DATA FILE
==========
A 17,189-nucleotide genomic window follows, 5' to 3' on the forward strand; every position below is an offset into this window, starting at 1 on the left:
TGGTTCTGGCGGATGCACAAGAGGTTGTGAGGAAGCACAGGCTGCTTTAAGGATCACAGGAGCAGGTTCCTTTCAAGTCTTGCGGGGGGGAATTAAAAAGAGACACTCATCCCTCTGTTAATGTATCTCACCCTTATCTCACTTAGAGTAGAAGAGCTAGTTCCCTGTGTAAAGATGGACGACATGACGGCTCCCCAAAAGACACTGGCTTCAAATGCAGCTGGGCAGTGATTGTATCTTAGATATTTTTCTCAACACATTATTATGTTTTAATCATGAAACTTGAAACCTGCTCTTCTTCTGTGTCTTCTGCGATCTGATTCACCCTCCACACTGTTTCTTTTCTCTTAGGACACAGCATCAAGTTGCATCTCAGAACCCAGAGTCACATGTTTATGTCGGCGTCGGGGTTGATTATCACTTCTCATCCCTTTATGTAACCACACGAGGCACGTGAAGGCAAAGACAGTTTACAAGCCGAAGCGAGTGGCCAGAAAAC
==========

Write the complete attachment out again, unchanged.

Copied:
A 17,189-nucleotide genomic window follows, 5' to 3' on the forward strand; every position below is an offset into this window, starting at 1 on the left:
TGGTTCTGGCGGATGCACAAGAGGTTGTGAGGAAGCACAGGCTGCTTTAAGGATCACAGGAGCAGGTTCCTTTCAAGTCTTGCGGGGGGGAATTAAAAAGAGACACTCATCCCTCTGTTAATGTATCTCACCCTTATCTCACTTAGAGTAGAAGAGCTAGTTCCCTGTGTAAAGATGGACGACATGACGGCTCCCCAAAAGACACTGGCTTCAAATGCAGCTGGGCAGTGATTGTATCTTAGATATTTTTCTCAACACATTATTATGTTTTAATCATGAAACTTGAAACCTGCTCTTCTTCTGTGTCTTCTGCGATCTGATTCACCCTCCACACTGTTTCTTTTCTCTTAGGACACAGCATCAAGTTGCATCTCAGAACCCAGAGTCACATGTTTATGTCGGCGTCGGGGTTGATTATCACTTCTCATCCCTTTATGTAACCACACGAGGCACGTGAAGGCAAAGACAGTTTACAAGCCGAAGCGAGTGGCCAGAAAAC